From wikipedia, the statement of Gödel's First Incompleteness Theorem is :

"Any consistent formal system F within which a certain amount of elementary arithmetic can be carried out is incomplete; i.e., there are statements of the language of F which can neither be proved nor disproved in F."

What exactly does the "language of F" mean? From what I can tell, it seems to be statements that involve things referred to by the axioms.

But this doesn't seem to be right, because if it were the case, counterexamples to this Incompleteness Theorem would be trivial.

Consider the axiomatic system A that contains the single axiom: "1 = 1", where 1 is some mathematical object, and = is some relation.

If the "language of A" referred to all things treated by the axioms in A, then only '1' and '=' are in the language of A. In that case, it seems like the only statement you could possibly write in the language of A is "1 = 1". This is true by the first axiom of A, and there's no way to disprove it using any axioms in A. So A is complete and consistent.

There are several places where the issue could be here. My thought is that it's in my understanding of what exactly the "language of A means."

It's also possible that it lies in the phrase "within which a certain amount of elementary arithmetic can be carried out," which doesn't seem to usually be brought up in qualitative descriptions of the theorem. It also seems like an oddly ill-defined statement for a theorem. The first thing makes me think that maybe it's not actually integral to the theorem, but it's also possible that "certain amount of elementary arithmetic" has a formal definition which I'm not aware of, and my system A does not satisfy this part of the hypothesis.

So where exactly is my misunderstanding of this theorem?

  • $\begingroup$ I think the scope of the language of F is bigger than that. Gödel has in mind the set of all statements that can be expressed in F. $\endgroup$ – Adrian Keister Feb 28 '18 at 21:04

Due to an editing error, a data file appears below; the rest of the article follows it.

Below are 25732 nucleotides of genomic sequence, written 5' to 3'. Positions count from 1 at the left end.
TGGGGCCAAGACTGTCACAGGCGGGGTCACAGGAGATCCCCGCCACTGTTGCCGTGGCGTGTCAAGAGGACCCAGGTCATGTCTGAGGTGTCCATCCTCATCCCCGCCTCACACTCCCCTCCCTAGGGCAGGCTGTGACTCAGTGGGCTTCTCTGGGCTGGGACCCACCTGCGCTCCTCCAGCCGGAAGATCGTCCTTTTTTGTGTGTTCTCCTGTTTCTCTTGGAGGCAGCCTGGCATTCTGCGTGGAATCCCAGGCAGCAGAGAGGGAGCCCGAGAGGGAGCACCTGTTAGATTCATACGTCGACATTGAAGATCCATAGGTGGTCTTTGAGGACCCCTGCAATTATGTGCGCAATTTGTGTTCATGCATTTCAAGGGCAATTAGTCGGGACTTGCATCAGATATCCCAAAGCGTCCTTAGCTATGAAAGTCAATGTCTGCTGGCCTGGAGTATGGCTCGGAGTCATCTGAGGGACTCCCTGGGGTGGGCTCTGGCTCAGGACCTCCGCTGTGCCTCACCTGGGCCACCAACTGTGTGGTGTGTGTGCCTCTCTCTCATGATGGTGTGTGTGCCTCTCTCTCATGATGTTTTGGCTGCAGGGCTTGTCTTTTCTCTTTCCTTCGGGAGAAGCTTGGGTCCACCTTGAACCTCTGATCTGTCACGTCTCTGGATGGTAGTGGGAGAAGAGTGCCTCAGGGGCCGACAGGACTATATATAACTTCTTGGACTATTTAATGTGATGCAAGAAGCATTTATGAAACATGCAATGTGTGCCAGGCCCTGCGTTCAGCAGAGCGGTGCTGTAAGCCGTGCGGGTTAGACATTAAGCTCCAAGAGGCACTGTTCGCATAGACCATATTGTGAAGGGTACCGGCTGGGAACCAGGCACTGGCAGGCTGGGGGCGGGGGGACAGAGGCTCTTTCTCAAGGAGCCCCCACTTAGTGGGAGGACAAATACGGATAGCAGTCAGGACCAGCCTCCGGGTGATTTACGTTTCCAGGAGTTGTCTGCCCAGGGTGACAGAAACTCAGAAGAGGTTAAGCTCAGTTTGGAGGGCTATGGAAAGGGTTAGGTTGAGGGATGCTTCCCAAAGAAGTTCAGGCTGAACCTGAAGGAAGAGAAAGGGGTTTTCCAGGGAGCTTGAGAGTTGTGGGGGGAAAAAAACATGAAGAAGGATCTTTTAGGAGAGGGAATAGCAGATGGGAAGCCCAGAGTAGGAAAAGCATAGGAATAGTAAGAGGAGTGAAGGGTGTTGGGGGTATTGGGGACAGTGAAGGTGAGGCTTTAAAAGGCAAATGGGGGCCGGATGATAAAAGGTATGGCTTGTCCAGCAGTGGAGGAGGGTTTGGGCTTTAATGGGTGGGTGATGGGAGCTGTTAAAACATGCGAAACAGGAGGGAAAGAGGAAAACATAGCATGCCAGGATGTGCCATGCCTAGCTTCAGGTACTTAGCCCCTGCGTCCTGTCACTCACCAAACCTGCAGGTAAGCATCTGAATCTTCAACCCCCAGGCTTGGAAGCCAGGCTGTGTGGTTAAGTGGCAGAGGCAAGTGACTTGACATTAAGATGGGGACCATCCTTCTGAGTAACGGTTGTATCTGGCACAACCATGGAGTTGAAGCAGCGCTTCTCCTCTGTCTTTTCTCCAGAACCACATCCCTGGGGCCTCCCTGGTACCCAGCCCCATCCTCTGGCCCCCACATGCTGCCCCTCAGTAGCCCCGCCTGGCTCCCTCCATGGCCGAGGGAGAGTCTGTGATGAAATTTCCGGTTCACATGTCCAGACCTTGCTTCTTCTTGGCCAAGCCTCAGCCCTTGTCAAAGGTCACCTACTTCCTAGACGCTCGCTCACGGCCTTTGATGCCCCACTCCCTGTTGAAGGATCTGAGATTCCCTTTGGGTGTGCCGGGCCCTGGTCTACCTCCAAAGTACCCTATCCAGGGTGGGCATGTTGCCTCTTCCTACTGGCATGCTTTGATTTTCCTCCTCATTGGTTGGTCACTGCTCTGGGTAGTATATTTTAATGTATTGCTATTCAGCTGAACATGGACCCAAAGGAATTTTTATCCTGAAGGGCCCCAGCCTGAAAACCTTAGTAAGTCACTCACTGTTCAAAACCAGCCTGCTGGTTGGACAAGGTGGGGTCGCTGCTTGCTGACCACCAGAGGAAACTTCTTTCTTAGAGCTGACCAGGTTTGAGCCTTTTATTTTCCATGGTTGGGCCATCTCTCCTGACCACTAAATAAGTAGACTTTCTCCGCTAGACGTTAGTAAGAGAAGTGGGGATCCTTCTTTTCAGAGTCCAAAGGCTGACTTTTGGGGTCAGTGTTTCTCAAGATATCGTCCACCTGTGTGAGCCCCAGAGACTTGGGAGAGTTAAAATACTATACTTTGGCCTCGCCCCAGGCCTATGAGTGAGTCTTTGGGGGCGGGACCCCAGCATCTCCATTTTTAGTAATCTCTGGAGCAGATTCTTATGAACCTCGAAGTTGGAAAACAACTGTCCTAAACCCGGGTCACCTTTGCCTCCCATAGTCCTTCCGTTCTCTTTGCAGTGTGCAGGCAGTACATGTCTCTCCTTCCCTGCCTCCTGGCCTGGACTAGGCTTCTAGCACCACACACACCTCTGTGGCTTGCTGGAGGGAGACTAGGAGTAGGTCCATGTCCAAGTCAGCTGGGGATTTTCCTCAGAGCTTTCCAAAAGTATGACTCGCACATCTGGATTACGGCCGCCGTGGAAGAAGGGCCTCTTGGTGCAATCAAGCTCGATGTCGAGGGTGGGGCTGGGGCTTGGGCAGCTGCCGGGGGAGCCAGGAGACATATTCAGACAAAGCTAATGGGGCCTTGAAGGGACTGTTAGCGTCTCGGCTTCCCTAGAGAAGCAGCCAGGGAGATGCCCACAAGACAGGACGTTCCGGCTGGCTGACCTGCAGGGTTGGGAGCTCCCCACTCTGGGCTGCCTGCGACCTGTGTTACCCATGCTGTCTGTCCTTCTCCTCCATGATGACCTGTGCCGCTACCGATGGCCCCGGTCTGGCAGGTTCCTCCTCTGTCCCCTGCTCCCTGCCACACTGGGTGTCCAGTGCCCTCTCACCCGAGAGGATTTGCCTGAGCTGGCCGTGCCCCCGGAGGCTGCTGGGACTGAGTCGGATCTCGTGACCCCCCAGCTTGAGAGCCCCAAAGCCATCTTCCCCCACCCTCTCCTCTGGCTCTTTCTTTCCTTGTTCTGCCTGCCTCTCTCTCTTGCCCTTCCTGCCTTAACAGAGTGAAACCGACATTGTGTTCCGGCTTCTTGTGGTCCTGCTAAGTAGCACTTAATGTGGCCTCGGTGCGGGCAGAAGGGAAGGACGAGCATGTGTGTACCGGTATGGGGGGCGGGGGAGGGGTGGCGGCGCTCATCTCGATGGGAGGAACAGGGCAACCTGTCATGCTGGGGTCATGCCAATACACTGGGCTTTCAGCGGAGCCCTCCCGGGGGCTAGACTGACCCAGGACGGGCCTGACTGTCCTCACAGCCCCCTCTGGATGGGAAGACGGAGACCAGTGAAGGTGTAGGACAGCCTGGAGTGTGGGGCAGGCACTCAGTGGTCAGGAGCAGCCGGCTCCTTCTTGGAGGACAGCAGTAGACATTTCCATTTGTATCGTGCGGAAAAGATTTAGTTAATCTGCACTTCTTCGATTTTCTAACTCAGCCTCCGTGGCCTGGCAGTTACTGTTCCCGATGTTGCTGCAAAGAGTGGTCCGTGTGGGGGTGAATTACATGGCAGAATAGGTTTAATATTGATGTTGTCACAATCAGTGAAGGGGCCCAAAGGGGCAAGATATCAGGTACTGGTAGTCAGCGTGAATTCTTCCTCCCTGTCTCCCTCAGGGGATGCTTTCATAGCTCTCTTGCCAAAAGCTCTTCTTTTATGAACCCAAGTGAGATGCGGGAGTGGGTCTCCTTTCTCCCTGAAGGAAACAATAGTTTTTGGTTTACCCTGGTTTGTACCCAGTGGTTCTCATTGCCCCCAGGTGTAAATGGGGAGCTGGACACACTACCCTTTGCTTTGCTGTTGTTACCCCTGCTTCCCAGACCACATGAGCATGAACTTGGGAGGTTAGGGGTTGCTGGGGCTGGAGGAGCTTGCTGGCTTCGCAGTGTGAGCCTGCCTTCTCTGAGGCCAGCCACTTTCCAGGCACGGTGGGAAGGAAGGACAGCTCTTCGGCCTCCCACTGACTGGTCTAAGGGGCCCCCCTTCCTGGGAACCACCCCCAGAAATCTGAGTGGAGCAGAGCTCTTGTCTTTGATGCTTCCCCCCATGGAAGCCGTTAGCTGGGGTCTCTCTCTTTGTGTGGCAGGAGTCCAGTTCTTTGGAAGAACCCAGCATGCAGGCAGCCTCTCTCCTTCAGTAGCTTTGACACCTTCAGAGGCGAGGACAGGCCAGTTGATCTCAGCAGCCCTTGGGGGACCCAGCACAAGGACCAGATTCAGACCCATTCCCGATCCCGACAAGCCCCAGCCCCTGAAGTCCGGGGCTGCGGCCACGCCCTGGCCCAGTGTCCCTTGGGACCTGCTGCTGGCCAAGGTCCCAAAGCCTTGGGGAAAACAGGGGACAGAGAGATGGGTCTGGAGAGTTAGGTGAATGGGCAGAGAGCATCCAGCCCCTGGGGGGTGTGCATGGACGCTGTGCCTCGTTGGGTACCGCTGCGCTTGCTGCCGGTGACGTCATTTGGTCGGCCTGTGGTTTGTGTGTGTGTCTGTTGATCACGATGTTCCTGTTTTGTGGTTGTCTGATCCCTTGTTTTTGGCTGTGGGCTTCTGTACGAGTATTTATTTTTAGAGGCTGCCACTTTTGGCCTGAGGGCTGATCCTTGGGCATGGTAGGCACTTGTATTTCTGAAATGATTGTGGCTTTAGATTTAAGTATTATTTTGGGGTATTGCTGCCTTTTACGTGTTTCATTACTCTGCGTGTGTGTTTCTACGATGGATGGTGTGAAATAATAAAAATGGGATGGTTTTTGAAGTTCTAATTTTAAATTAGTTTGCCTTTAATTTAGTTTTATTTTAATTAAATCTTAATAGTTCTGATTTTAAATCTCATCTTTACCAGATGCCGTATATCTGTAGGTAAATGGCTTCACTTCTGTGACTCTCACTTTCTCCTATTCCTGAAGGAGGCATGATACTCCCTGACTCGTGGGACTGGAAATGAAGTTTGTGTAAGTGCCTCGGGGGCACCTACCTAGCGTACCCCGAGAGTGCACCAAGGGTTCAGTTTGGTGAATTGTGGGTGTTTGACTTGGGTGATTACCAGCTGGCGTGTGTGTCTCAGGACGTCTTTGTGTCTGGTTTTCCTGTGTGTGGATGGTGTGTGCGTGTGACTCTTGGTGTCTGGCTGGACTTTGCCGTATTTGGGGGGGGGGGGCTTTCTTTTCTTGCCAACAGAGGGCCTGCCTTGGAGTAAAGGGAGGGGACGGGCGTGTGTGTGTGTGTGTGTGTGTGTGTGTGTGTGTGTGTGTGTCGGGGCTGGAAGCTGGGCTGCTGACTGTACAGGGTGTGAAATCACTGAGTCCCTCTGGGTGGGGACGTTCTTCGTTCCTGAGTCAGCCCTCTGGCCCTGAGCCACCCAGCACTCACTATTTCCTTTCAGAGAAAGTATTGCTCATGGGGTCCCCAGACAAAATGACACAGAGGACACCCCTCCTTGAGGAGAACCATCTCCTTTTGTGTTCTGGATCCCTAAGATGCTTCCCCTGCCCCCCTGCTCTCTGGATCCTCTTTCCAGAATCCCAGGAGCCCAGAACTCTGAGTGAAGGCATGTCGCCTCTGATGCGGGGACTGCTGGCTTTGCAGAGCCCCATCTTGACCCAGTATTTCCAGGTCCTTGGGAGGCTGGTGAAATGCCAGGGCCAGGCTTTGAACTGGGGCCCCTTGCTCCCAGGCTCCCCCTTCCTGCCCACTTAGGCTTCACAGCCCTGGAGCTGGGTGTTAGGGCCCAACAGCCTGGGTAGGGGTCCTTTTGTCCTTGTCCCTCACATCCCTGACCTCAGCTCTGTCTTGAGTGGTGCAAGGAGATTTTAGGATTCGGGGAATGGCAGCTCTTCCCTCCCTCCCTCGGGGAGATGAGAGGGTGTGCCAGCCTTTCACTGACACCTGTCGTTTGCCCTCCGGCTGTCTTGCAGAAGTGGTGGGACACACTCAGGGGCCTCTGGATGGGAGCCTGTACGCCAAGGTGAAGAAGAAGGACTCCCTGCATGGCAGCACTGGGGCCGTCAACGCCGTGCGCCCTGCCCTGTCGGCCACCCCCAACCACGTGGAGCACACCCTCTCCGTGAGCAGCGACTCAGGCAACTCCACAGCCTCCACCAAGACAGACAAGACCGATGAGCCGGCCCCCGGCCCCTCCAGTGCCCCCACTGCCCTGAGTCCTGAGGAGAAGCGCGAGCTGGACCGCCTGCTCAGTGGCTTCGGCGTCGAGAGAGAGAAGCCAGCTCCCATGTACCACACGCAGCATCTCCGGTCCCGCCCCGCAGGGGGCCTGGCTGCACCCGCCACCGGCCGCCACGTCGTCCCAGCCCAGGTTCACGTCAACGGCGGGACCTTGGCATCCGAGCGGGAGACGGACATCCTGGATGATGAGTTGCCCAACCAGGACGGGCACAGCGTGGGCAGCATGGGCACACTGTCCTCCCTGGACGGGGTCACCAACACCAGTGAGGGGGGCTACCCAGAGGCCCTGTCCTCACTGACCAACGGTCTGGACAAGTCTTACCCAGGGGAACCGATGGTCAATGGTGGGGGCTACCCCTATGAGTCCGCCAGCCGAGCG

• $\begingroup$ @AdrianKeister "The set of all statements that can be expressed in F." That concept is just as nebulous to me as "the language of F." $\endgroup$ – RothX Feb 28 '18 at 21:06
  • $\begingroup$ Well, F has a syntax that can be formalized to the point where, given any expression with any symbols in it whatsoever, the syntax rules will determine if the expression is a statement in F. I'm not an expert in syntax schema, but I've seen them. $\endgroup$ – Adrian Keister Feb 28 '18 at 21:07
  • $\begingroup$ @AdrianKeister Interesting. So are the syntax rules required when creating an axiomatic system, or can they be derived from the axioms? $\endgroup$ – RothX Feb 28 '18 at 21:15
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    $\begingroup$ The syntax rules (for determining the well-formed formulas, or wff's) are distinct from the axioms, but they are axiomatic, in the sense that they are usually assumed. See here: en.wikipedia.org/wiki/Formal_system. $\endgroup$ – Adrian Keister Feb 28 '18 at 21:18

You can see the post: Formal Language vs First Order Language for a brief outline of formal systems (or formalized theories).

The "language of $F$" will be, for example, first-order logic language (the language part), plus logical axioms and rules (the calculus part) plus specific axioms for e.g. arithmetic, like those for Robinson arithmetic.

The loose statement "a certain amount of elementary arithmetic" alludes to the expressive capabilities of the language, i.e. it must include for example the successor function $s$, and the "deductive" capabilities of the system, i.e. it must include (in addition to logical axioms and rules) also some specific arithmetical axioms.

$1=1$ [which is not an arithmetical axiom, but only an arithmetical instance of the equality axiom: $\forall x \ (x=x)$] will not suffice.

See Gödel's Incompleteness Theorems for more details regarding the vague requirement about “a certain amount of elementary arithmetic”, as well as every mathematical logic textbook.


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